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The total number of businesses in the North West has increased by 10% in 2016 due to a record level of start-ups, according to new research by the UK insolvency and restructuring trade body R3.

There are now 32,774 more businesses in the region than in December 2015, bringing the total number of active businesses to its highest ever level of over 347,200. While the rise was below the national average of 25%, the North West continued to outperform London where the number of companies grew by just 6%.

The figures, compiled from the BvD database, show that transport remains the fastest growing sector, with the number of businesses increasing by 46% during the year to over 6,500.

Sectors which showed double-digit increases included restaurants (25%), construction (15%), technology and IT (14%), and professional services (11%).

Richard Wolff, North West Chair of R3 and Head of Corporate Recovery and Insolvency at law firm JMW, said: “The figures reflect the start-up culture that has developed in the UK. People are becoming more entrepreneurial and are happy to run their own business or, in some cases, more than one!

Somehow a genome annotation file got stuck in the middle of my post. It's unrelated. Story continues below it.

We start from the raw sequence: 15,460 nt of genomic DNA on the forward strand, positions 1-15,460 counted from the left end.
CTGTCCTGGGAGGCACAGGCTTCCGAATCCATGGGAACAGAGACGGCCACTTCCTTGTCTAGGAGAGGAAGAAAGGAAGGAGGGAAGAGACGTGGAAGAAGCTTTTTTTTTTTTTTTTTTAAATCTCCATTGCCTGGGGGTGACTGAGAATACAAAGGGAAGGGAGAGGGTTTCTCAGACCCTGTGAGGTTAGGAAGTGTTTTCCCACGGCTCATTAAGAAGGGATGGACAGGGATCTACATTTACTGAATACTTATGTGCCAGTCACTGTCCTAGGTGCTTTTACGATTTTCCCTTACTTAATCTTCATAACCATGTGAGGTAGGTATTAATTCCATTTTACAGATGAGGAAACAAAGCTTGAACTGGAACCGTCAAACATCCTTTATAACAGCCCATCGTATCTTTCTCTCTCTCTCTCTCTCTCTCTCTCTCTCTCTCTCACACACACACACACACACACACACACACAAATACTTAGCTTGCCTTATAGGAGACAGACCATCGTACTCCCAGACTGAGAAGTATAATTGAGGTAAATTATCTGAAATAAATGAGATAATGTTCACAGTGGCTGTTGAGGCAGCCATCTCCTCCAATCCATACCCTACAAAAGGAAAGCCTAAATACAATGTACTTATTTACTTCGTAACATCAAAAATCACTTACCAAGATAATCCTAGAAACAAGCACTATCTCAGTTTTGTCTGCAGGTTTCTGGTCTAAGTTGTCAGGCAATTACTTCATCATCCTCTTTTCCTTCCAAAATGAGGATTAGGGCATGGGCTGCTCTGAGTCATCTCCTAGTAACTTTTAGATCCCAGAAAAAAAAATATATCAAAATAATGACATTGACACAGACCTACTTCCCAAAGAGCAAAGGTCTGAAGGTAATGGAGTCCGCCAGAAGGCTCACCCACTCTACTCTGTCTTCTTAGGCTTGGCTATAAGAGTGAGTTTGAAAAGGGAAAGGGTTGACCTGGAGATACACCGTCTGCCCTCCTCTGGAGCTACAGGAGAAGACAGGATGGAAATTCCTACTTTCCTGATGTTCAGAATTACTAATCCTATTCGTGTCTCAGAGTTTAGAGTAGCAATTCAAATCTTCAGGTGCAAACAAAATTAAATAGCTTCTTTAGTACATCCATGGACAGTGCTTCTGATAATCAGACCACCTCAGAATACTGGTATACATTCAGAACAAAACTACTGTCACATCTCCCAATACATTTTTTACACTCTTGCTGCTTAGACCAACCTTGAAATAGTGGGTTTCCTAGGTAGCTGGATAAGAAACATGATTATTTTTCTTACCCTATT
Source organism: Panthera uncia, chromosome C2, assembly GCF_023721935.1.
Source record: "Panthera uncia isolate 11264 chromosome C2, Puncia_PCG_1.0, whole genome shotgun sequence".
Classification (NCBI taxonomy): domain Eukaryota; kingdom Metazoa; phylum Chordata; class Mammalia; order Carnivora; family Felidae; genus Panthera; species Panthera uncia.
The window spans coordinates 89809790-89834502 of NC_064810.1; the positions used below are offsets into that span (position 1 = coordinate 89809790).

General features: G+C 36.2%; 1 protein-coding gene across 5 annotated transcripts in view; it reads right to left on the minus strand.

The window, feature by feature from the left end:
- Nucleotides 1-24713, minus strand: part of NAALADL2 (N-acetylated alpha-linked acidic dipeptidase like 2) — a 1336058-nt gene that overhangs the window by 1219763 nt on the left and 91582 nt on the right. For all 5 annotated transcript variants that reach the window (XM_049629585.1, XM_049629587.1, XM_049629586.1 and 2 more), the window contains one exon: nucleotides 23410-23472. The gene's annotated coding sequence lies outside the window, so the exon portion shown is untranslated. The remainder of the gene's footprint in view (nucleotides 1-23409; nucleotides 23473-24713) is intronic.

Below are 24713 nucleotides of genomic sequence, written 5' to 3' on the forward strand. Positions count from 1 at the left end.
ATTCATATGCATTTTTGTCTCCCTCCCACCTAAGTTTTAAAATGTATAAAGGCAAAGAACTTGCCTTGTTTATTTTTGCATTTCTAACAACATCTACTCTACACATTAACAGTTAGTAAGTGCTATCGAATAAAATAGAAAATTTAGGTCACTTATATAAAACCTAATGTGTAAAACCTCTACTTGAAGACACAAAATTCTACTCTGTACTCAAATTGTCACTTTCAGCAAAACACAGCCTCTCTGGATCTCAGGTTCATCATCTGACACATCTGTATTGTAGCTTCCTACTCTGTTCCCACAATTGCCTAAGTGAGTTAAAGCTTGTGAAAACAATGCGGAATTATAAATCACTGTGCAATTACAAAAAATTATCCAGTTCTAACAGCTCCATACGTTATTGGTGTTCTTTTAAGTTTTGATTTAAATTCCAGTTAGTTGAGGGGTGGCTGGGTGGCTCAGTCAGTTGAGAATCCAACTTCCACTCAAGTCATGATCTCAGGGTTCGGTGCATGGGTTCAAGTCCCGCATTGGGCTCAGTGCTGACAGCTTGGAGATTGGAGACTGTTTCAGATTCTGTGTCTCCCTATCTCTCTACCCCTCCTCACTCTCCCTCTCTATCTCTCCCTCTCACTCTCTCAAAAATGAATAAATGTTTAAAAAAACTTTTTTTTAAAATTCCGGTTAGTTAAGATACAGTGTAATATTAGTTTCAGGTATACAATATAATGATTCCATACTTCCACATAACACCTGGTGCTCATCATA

“Whilst it is the technology sector that commands the greatest attention, with a whole range of exciting and innovative start-ups, the biggest growth in business numbers is coming from more traditional types of businesses, with different factors driving growth in each sector.

“The incredible rise in the number of transport firms is likely to be due to online shopping creating increased demand for couriers, as well as firms such as Deliveroo and Uber making it easier for individuals to set up alone. Food and drink has always been a popular choice for start-ups but the growth in restaurant numbers also reflects the fact that fewer such businesses are failing as the economy has returned to a degree of health.

“The rise in construction firms is driven by the buoyant property market, while in professional services, a whole range of new players has arisen as a result of successive waves of redundancies in previous years or simply individuals seeking to break out of the corporate world.

“However early-stage businesses are always more vulnerable to failure, and with so many jobs dependent on start-ups there needs to be greater emphasis on ways to support small firms and help entrepreneurs to develop better financial and management skills.”